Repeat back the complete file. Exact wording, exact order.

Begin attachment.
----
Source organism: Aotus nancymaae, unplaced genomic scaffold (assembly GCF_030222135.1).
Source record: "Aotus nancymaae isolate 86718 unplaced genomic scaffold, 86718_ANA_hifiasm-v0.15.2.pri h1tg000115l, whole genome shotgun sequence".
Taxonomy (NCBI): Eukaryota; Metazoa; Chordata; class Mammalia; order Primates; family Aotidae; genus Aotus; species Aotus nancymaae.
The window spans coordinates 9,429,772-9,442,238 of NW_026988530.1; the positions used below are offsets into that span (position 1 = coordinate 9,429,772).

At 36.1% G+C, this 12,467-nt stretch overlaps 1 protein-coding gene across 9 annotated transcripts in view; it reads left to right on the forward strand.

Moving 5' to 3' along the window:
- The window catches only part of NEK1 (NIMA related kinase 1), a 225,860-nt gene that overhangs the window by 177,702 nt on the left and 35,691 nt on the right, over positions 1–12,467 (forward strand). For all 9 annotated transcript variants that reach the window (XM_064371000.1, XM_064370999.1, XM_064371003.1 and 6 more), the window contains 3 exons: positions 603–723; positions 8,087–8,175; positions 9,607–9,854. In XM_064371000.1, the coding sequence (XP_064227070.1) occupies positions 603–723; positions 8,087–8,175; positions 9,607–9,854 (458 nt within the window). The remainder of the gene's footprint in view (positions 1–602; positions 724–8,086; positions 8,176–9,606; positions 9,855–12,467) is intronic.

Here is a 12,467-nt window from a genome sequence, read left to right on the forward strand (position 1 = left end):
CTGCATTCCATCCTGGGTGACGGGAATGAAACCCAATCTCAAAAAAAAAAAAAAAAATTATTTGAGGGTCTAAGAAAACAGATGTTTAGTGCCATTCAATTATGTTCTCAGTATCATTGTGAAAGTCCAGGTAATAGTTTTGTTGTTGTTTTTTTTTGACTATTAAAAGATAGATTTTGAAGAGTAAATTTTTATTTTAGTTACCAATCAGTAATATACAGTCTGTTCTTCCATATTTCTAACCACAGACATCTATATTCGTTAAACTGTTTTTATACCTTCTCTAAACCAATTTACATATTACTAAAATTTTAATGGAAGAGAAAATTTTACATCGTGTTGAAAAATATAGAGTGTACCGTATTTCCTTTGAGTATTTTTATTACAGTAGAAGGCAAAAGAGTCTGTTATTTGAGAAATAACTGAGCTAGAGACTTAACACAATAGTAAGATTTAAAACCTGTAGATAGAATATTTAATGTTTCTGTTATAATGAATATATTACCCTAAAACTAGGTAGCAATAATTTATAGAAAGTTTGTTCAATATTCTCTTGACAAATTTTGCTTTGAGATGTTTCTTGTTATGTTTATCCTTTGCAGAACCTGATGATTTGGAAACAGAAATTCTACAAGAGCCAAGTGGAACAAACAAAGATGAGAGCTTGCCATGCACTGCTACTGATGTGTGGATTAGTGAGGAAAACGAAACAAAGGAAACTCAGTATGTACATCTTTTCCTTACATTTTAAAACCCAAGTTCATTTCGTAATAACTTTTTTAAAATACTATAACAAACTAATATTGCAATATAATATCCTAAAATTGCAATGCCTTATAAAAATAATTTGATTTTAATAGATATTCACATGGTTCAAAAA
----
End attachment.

Source organism: Aotus nancymaae, unplaced genomic scaffold (assembly GCF_030222135.1).
Source record: "Aotus nancymaae isolate 86718 unplaced genomic scaffold, 86718_ANA_hifiasm-v0.15.2.pri h1tg000115l, whole genome shotgun sequence".
Taxonomy (NCBI): Eukaryota; Metazoa; Chordata; class Mammalia; order Primates; family Aotidae; genus Aotus; species Aotus nancymaae.
The window spans coordinates 9,429,772-9,442,238 of NW_026988530.1; the positions used below are offsets into that span (position 1 = coordinate 9,429,772).

At 36.1% G+C, this 12,467-nt stretch overlaps 1 protein-coding gene across 9 annotated transcripts in view; it reads left to right on the forward strand.

Moving 5' to 3' along the window:
- The window catches only part of NEK1 (NIMA related kinase 1), a 225,860-nt gene that overhangs the window by 177,702 nt on the left and 35,691 nt on the right, over positions 1–12,467 (forward strand). For all 9 annotated transcript variants that reach the window (XM_064371000.1, XM_064370999.1, XM_064371003.1 and 6 more), the window contains 3 exons: positions 603–723; positions 8,087–8,175; positions 9,607–9,854. In XM_064371000.1, the coding sequence (XP_064227070.1) occupies positions 603–723; positions 8,087–8,175; positions 9,607–9,854 (458 nt within the window). The remainder of the gene's footprint in view (positions 1–602; positions 724–8,086; positions 8,176–9,606; positions 9,855–12,467) is intronic.

Here is a 12,467-nt window from a genome sequence, read left to right on the forward strand (position 1 = left end):
CTGCATTCCATCCTGGGTGACGGGAATGAAACCCAATCTCAAAAAAAAAAAAAAAAATTATTTGAGGGTCTAAGAAAACAGATGTTTAGTGCCATTCAATTATGTTCTCAGTATCATTGTGAAAGTCCAGGTAATAGTTTTGTTGTTGTTTTTTTTTGACTATTAAAAGATAGATTTTGAAGAGTAAATTTTTATTTTAGTTACCAATCAGTAATATACAGTCTGTTCTTCCATATTTCTAACCACAGACATCTATATTCGTTAAACTGTTTTTATACCTTCTCTAAACCAATTTACATATTACTAAAATTTTAATGGAAGAGAAAATTTTACATCGTGTTGAAAAATATAGAGTGTACCGTATTTCCTTTGAGTATTTTTATTACAGTAGAAGGCAAAAGAGTCTGTTATTTGAGAAATAACTGAGCTAGAGACTTAACACAATAGTAAGATTTAAAACCTGTAGATAGAATATTTAATGTTTCTGTTATAATGAATATATTACCCTAAAACTAGGTAGCAATAATTTATAGAAAGTTTGTTCAATATTCTCTTGACAAATTTTGCTTTGAGATGTTTCTTGTTATGTTTATCCTTTGCAGAACCTGATGATTTGGAAACAGAAATTCTACAAGAGCCAAGTGGAACAAACAAAGATGAGAGCTTGCCATGCACTGCTACTGATGTGTGGATTAGTGAGGAAAACGAAACAAAGGAAACTCAGTATGTACATCTTTTCCTTACATTTTAAAACCCAAGTTCATTTCGTAATAACTTTTTTAAAATACTATAACAAACTAATATTGCAATATAATATCCTAAAATTGCAATGCCTTATAAAAATAATTTGATTTTAATAGATATTCACATGGTTCAAAAA